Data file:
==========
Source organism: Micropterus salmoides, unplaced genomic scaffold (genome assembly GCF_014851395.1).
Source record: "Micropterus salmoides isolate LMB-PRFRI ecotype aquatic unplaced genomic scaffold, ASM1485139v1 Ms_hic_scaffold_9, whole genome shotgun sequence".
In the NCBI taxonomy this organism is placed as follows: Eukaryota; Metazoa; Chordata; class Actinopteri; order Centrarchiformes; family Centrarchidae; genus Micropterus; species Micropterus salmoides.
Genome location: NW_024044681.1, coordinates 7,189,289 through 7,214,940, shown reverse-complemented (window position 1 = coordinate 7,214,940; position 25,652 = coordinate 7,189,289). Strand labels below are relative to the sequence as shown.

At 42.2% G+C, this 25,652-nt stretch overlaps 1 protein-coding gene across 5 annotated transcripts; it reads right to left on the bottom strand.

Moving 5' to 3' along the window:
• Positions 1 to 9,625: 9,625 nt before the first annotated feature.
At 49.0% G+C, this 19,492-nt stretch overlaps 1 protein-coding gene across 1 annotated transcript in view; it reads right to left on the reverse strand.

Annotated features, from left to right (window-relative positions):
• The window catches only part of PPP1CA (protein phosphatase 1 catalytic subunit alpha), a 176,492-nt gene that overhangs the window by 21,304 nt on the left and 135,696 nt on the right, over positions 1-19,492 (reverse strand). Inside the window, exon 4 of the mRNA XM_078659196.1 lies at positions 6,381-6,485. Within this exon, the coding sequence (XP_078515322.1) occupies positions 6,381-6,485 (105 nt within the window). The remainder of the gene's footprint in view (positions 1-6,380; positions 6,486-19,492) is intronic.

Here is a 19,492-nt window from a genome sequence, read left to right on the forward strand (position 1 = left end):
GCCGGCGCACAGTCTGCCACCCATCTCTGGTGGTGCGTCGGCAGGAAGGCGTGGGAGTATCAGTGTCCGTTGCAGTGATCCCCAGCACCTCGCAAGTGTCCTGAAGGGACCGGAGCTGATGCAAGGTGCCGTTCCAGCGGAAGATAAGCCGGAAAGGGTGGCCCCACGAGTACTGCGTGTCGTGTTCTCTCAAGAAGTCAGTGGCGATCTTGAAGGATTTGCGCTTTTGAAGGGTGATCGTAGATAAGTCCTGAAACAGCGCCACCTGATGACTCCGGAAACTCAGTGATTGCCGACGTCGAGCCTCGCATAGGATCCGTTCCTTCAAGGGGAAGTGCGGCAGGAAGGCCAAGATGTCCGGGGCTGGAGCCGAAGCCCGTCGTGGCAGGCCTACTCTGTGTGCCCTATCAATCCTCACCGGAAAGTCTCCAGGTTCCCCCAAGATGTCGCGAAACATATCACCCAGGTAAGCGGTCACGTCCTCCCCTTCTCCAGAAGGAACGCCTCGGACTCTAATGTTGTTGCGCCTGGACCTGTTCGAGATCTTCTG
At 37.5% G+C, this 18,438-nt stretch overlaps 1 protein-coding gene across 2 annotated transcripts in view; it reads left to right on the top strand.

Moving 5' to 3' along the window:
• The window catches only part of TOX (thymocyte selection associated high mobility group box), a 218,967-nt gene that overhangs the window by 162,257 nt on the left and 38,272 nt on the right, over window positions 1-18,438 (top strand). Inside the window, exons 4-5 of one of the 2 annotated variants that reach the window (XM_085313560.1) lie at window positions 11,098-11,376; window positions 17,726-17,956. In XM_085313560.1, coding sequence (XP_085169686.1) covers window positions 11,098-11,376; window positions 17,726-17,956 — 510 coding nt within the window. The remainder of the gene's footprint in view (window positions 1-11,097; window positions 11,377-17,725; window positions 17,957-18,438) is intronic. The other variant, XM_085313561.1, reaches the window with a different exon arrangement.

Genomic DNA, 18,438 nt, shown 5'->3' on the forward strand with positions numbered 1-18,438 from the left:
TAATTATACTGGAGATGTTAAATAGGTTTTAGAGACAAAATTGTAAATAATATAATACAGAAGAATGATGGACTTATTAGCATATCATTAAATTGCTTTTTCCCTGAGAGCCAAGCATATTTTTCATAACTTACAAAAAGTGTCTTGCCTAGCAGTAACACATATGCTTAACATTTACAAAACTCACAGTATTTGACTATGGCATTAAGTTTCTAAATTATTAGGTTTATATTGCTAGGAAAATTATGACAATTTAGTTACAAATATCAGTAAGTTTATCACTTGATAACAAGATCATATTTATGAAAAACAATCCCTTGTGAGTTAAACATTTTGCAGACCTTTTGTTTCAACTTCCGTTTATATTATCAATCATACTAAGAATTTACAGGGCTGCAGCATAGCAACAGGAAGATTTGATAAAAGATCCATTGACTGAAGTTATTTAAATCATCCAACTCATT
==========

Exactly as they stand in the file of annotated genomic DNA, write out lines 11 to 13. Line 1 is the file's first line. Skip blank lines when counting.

Here is a 19,492-nt window from a genome sequence, read left to right on the forward strand (position 1 = left end):
GCCGGCGCACAGTCTGCCACCCATCTCTGGTGGTGCGTCGGCAGGAAGGCGTGGGAGTATCAGTGTCCGTTGCAGTGATCCCCAGCACCTCGCAAGTGTCCTGAAGGGACCGGAGCTGATGCAAGGTGCCGTTCCAGCGGAAGATAAGCCGGAAAGGGTGGCCCCACGAGTACTGCGTGTCGTGTTCTCTCAAGAAGTCAGTGGCGATCTTGAAGGATTTGCGCTTTTGAAGGGTGATCGTAGATAAGTCCTGAAACAGCGCCACCTGATGACTCCGGAAACTCAGTGATTGCCGACGTCGAGCCTCGCATAGGATCCGTTCCTTCAAGGGGAAGTGCGGCAGGAAGGCCAAGATGTCCGGGGCTGGAGCCGAAGCCCGTCGTGGCAGGCCTACTCTGTGTGCCCTATCAATCCTCACCGGAAAGTCTCCAGGTTCCCCCAAGATGTCGCGAAACATATCACCCAGGTAAGCGGTCACGTCCTCCCCTTCTCCAGAAGGAACGCCTCGGACTCTAATGTTGTTGCGCCTGGACCTGTTCGAGATCTTCTG
At 37.5% G+C, this 18,438-nt stretch overlaps 1 protein-coding gene across 2 annotated transcripts in view; it reads left to right on the top strand.